Big Screen: Detroit
November 23rd 2017
‘Detroit’ starts like a fever dream, then narrows in on a single motel during the city’s 1976 race riots.
Director Kathryn Bigelow deals with the big issues. She’s known for films like ‘The Hurt Locker’ and ‘Zero Dark Thirty‘, having tackled the Iraq War and the hunt for Osama bin Laden with subtlety and craft. It’s only natural that her next project has manifested as a powerful exploration of racial tensions in America.
As tensions flare in the Motor City, a squad of racist cops are drawn to the Algiers Motel, where a group of bored young black men have shot a starter-pistol from a rooftop. In a city of sweltering heat and simmering animosity it’s the catalyst for a gruelling power play between the Detroit PD and the soon-to-be victims of police brutality.
It’s a tough watch. The centrepiece of the movie is a violent interrogation by the police officers as they try to locate the gun — a brutal intimidation that is drawn out in excruciating detail. Bigelow is unapologetic in her harsh depiction of the incident, capturing not just the savagery of the police, but the overwhelming fear of everyone in the scene as well.
That fear is what drives the movie. It’s written on the faces of the cops and the guests of the Algiers Motel alike, but the way each person acts upon it is dramatically different. The cops attempt to excise their fear through show of force; the black hostages are simply desperate to get out alive. Throughout the film, Bigelow tries to understand what makes people behave the way they do when they feel outnumbered.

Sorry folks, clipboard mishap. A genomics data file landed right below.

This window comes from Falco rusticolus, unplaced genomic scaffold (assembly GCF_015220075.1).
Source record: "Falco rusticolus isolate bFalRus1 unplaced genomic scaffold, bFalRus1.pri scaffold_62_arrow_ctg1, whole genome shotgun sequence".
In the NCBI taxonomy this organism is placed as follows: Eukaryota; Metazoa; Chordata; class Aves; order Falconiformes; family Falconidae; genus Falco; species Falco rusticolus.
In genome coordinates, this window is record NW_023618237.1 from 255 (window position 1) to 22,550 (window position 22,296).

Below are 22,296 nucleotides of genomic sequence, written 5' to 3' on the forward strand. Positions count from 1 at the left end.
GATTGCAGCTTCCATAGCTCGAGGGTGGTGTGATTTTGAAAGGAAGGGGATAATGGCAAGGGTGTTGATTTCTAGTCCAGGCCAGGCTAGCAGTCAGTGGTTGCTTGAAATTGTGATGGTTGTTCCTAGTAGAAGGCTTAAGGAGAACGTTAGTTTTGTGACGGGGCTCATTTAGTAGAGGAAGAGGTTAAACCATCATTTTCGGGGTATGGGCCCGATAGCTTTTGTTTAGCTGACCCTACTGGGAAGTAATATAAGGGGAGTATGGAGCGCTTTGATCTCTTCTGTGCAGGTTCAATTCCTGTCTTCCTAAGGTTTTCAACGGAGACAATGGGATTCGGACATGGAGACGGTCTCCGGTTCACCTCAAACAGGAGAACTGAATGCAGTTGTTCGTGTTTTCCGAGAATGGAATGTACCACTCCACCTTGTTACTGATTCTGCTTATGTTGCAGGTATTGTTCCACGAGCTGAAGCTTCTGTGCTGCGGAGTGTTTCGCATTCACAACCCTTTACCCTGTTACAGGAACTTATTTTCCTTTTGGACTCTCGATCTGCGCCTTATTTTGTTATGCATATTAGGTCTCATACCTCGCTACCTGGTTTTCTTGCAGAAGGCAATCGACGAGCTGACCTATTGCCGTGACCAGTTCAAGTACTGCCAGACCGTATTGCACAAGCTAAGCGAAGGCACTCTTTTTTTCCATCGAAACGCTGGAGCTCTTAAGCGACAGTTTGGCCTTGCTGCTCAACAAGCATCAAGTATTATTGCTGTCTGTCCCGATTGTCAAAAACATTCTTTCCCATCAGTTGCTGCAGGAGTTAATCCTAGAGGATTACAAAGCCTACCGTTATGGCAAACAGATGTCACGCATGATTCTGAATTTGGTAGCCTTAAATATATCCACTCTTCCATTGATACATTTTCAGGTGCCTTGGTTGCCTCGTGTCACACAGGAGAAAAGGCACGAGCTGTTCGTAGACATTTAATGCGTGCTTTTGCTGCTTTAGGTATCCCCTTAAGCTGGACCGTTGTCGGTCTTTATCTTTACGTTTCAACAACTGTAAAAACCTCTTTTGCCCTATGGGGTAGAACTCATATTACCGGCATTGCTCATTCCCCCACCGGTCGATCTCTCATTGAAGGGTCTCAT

None of this is better demonstrated then when it comes to John Boyega’s performance as Melvin Dismukes. Dismukes is a supermarket security guard, who tries to alleviate the violence of the riots by acting as an ad hoc intermediary between the police and the black community. He suffers the casual racism of the police grudgingly, hoping that by putting on a brave face he can save innocent men from the wrath of the cops. But once he’s embroiled in the intimidation tactics at the Algiers Motel, he is drawn into complicity with the racist cops, until the line between intermediary and enabler is blurred beyond recognition. It’s a tragic, but fascinating case study that poses a difficult question about race relations in modern day America.
Those types of questions don’t lend themselves to easy answers, which is why ‘Detroit’ isn’t an easy film. Instead, Bigelow has crafted a movie that’s challenging, and at times confusing, to place her audience right in the thick of the action. And by compelling us to feel the pressure of those riots, and the anxiety during the intimidation, its serves as a potent reminder of how little has changed and the ways we still have to go in the fight against racism.